I've had my Mil-Rite for about a month now as well.  I've been using an original Grainmaster Whispermill for some years now.


When I first started with the Mil-Rite I got a sample of the flour I ground with the Whispermill to gauge how much to crank down on the adjustment knob of the Retsel.  Took a few minutes (that two way switch really helps) to get it to where it produced flour that felt just as fine as what the Grainmaster produces on the setting I've always used.


And made a dense batch of bread. 


The second batch was better and I expect this weekend's batch will be back to what I've been producing.  The particle size of the flour is the same with the Retsel as it is with the Whispermill so far as my ability to judge by feel can determine, but there is a difference in the way the Retsel milled flour performs from what I am used to.  So a period of adjustment is necessary to get back to what I know I can do.  I'm sure that with another batch or so I'll be back to making bread just as good as any I've made in the past.  Likely you'll have to do the same as well.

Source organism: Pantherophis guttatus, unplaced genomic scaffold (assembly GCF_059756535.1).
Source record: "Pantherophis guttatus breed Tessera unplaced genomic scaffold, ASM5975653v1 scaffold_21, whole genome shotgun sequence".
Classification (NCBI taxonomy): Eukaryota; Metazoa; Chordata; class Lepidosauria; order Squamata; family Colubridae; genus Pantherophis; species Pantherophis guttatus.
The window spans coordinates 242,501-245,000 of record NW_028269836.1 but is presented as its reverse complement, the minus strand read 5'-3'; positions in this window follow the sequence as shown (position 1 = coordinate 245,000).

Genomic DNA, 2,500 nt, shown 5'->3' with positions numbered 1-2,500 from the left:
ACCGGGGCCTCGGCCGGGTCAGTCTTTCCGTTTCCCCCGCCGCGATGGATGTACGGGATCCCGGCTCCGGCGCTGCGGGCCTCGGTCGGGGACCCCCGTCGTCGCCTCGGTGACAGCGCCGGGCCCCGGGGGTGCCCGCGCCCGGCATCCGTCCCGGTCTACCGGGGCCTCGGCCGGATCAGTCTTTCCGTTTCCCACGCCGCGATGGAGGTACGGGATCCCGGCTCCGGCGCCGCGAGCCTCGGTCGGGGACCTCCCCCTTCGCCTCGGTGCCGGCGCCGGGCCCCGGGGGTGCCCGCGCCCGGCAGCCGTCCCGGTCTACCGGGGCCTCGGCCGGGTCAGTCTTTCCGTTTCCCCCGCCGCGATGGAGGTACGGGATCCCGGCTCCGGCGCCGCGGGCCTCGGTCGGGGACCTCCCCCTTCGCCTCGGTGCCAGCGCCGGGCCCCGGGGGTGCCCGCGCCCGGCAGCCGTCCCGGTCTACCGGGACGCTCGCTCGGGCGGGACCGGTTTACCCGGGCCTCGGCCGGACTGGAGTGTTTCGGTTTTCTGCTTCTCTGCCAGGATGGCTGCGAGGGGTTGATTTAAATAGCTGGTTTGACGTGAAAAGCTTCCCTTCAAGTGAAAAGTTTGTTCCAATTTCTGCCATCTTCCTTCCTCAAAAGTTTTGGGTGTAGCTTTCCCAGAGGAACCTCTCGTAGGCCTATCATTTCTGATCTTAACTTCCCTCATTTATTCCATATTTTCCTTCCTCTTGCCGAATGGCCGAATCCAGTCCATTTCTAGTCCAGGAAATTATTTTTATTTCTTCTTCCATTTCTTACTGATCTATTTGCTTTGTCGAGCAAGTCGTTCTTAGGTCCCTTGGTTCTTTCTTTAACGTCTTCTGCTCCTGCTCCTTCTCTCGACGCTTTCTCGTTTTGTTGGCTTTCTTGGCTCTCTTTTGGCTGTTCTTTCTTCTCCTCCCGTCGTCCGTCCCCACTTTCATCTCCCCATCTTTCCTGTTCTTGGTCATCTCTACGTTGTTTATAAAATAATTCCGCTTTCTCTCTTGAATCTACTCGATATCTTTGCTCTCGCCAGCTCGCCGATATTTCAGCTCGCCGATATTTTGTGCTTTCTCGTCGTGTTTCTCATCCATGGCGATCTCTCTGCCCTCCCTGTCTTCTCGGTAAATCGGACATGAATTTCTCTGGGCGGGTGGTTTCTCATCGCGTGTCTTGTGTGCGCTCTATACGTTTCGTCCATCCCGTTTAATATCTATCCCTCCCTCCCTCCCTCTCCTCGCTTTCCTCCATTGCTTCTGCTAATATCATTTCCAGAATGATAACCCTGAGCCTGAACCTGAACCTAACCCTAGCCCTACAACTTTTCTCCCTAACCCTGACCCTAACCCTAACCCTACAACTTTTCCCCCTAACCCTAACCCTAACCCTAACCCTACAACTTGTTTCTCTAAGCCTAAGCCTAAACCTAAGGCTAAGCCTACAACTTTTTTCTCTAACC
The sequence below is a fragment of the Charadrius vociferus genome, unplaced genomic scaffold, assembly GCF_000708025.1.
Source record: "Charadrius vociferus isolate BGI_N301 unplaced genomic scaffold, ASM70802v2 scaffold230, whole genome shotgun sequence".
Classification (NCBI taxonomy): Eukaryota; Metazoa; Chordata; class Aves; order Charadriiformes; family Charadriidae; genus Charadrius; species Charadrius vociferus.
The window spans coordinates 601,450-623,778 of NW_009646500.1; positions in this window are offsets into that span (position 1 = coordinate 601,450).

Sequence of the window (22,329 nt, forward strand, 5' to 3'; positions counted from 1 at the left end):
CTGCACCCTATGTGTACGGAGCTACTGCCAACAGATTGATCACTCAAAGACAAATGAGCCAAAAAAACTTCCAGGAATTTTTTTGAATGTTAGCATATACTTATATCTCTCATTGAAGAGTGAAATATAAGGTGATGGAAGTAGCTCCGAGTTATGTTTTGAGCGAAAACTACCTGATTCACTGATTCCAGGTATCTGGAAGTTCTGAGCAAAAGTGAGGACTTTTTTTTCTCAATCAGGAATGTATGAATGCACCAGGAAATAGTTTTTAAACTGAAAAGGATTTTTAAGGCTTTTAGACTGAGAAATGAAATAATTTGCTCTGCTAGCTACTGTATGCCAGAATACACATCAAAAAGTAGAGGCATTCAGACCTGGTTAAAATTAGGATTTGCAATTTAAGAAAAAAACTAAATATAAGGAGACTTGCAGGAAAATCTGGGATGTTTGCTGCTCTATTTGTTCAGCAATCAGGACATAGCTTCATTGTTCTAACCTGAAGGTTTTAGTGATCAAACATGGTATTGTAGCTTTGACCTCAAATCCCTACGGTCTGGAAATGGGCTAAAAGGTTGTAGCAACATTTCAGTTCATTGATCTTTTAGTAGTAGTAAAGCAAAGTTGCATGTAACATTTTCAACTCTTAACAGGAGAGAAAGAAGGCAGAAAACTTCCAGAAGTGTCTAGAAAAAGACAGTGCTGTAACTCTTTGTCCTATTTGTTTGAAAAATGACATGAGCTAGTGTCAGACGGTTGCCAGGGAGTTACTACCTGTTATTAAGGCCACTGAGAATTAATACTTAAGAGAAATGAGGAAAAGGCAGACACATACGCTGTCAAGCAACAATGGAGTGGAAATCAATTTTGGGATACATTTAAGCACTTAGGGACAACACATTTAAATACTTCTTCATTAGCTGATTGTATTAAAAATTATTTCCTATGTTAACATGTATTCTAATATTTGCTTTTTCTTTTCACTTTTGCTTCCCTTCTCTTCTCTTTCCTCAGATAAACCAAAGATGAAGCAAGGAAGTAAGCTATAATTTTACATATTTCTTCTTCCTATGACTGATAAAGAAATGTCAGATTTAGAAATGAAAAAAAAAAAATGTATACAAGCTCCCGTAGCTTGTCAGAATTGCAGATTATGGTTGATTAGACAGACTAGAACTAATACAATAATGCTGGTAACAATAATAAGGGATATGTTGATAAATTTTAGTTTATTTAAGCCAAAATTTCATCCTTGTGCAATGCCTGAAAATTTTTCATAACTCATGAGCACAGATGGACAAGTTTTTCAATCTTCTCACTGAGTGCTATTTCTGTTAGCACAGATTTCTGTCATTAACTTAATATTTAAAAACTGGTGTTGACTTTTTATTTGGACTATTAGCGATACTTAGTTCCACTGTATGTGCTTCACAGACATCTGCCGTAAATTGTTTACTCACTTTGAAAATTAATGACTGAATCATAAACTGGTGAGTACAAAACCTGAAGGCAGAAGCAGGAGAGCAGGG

.....Alan.


 


 

subfuscpersona's picture
subfuscpersona

Q> Why did you chose to upgrade to the Retsel from the Whispermill?


Quote:
there is a difference in the way the Retsel-milled flour performs from what I am used to (with the Whispermill)

Q> What adjustments are you making so that the Retsel-milled flour performs as well as the Whispermill-milled flour?


Looking forward to hearing from you.

athagan's picture
athagan